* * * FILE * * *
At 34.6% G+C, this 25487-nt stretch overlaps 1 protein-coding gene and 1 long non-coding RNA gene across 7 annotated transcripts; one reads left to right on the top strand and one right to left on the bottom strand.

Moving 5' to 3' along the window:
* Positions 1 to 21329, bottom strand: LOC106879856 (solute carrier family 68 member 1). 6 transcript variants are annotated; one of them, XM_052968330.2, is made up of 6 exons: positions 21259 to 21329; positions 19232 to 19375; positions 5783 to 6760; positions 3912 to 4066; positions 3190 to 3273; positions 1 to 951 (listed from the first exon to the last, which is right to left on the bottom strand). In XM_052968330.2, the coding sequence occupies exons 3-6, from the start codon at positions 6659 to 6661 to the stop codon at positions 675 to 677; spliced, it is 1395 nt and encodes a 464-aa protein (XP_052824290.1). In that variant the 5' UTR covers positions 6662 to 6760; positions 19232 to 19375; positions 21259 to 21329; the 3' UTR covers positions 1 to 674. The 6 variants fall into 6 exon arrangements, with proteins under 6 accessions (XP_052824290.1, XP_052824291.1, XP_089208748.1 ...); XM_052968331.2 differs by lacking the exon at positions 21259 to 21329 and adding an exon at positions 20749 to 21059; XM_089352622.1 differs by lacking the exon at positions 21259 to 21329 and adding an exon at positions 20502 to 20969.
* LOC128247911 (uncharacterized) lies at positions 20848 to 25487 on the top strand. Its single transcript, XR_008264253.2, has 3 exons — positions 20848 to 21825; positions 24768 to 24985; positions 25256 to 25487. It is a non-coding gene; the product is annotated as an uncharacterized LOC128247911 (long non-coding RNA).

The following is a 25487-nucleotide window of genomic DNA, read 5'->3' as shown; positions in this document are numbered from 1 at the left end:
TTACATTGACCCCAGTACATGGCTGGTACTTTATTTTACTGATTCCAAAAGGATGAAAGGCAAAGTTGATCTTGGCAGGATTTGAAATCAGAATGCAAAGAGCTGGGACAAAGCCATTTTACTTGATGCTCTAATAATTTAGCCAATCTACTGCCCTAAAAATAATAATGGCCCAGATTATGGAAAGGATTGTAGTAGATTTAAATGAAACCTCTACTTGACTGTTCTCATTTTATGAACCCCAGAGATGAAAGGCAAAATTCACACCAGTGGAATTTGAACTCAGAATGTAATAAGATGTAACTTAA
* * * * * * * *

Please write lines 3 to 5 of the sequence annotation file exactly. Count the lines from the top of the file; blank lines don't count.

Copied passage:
* Positions 1 to 21329, bottom strand: LOC106879856 (solute carrier family 68 member 1). 6 transcript variants are annotated; one of them, XM_052968330.2, is made up of 6 exons: positions 21259 to 21329; positions 19232 to 19375; positions 5783 to 6760; positions 3912 to 4066; positions 3190 to 3273; positions 1 to 951 (listed from the first exon to the last, which is right to left on the bottom strand). In XM_052968330.2, the coding sequence occupies exons 3-6, from the start codon at positions 6659 to 6661 to the stop codon at positions 675 to 677; spliced, it is 1395 nt and encodes a 464-aa protein (XP_052824290.1). In that variant the 5' UTR covers positions 6662 to 6760; positions 19232 to 19375; positions 21259 to 21329; the 3' UTR covers positions 1 to 674. The 6 variants fall into 6 exon arrangements, with proteins under 6 accessions (XP_052824290.1, XP_052824291.1, XP_089208748.1 ...); XM_052968331.2 differs by lacking the exon at positions 21259 to 21329 and adding an exon at positions 20749 to 21059; XM_089352622.1 differs by lacking the exon at positions 21259 to 21329 and adding an exon at positions 20502 to 20969.
* LOC128247911 (uncharacterized) lies at positions 20848 to 25487 on the top strand. Its single transcript, XR_008264253.2, has 3 exons — positions 20848 to 21825; positions 24768 to 24985; positions 25256 to 25487. It is a non-coding gene; the product is annotated as an uncharacterized LOC128247911 (long non-coding RNA).

The following is a 25487-nucleotide window of genomic DNA, read 5'->3' as shown; positions in this document are numbered from 1 at the left end: